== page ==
ADA compliance with websites is making the news again. As of this writing, only government sites in the USA (agencies, schools, municipal, etc…) are required to be ADA compliant. So if someone tells you your website needs to be ADA compliant or the Department of Justice will come after you, they are misinformed.
However, your business can be sued for discrimination if your website is not accessible. So what that means is that you’ve got to make reasonable accommodations to support folks that have impaired vision. For that, we recommend following WCAG (Website Content Accessibility Guidelines).
There’s a lot of information on WGAC so we’d be happy to review your site with our complimentary consultation. But if you want to do it yourself, here are two easy things that you can fix on your own.
Make sure all of your images have Alt Tags:
All images should have an Alt tag which is text that describes an image. This was especially critical in the 1990s when the World Wide Web was in its infancy and many people used text-based browsers such as Lynx. Yes, there was once a time when web browsers didn’t support images (and we had no idea what we were missing back then).
Since then, alt tags have been used as placeholders while images load, for SEO, and for accessibility. You probably have seen a site with a broken image and some text in its place – that’s an example of an alt tag. Alt tags also help with SEO in areas such as Google Image Search. So in general, it’s a good idea to use alt tags. Your alt tags should describe the image, so if you’re not sure what to put, here are some tips:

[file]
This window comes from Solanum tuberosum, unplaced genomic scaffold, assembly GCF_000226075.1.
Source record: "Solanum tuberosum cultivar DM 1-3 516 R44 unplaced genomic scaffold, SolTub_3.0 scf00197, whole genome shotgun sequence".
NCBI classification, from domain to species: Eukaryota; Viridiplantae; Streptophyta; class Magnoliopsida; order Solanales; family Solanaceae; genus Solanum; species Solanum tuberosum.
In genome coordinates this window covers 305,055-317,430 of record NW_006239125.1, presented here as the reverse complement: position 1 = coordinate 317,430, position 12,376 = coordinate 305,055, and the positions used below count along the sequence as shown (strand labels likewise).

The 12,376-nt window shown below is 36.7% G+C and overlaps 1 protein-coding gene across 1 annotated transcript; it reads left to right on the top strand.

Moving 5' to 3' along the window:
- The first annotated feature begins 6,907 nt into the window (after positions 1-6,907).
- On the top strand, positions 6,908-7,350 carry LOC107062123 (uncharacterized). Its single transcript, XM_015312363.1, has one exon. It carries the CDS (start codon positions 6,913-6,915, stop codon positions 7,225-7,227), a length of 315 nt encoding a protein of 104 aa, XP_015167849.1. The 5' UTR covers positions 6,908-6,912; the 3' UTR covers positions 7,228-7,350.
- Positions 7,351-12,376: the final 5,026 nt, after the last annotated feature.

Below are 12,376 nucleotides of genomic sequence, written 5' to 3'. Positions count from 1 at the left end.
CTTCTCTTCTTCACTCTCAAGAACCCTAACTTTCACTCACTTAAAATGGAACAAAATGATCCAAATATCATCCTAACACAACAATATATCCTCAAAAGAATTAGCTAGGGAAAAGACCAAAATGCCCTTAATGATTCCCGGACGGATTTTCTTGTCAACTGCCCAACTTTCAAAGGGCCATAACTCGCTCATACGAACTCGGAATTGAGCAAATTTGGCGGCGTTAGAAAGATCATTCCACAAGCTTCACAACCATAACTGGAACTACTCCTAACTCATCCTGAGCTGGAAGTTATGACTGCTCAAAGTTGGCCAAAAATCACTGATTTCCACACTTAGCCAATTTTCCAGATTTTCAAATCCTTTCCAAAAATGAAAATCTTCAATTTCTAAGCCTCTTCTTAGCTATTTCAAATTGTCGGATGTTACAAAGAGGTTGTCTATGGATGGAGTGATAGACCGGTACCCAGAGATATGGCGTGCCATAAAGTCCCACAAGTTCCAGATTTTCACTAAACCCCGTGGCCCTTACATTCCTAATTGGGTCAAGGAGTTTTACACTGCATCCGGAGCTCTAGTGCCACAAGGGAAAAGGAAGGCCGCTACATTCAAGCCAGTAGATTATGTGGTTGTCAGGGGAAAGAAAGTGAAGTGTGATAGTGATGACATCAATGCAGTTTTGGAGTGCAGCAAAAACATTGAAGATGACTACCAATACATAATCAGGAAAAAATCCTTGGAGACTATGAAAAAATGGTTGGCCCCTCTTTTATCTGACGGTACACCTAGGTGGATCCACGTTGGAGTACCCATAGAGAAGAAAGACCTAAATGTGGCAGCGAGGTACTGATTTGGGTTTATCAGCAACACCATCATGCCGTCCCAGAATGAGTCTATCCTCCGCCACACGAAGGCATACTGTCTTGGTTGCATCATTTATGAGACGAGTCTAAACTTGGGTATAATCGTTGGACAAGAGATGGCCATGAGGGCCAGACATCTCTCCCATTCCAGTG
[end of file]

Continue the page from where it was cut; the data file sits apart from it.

- If your image has text in it, use the text (like we do with our featured image on this post).
- Describe what’s in the image without editorializing the content of the image.
- Use keywords if they are appropriate – don’t keyword stuff your alt tags.
How do add an alt tag? It’s simple: just add
alt=”image description” to any HTML image tag. Most CMS platforms such as WordPress have this functionality built in. Just check the documentation for your website editor to learn how to do it. If you’re not sure how to add the tag, or if you’d like us to run a scan of your site for ADA compliance, then set up a complimentary consultation with us.
Replace PDF Files with HTML Pages:
While PDF files have become more accessible in recent years, they still require additional tools such as Adobe Reader. We recommend limiting PDFs to downloadable content (such as eBooks or brochures).
It can certainly be easier to just upload a PDF than to create a separate web page based on the document. This is especially true when the PDF document has a complex design that’s difficult to recreate in HTML. But if accessibility is important to your business or clientele, then you should convert those pages to HTML. If the PDF is complex, you can just move the text to HTML (which is also better for SEO) and keep the PDF as a downloadable item.
Wrapping it up:
Even if websites aren’t required by law to become ADA compliant, we see the industry trending towards making sites more accessible. So take a few minutes to take a closer look at your website. There are tools out there that will simulate a screen reader and tests that will scan your website for ADA compliance. If you have any questions, need help, or would like us to run a scan for you, please sign up for a complimentary consultation. We’d love to point you in the right direction.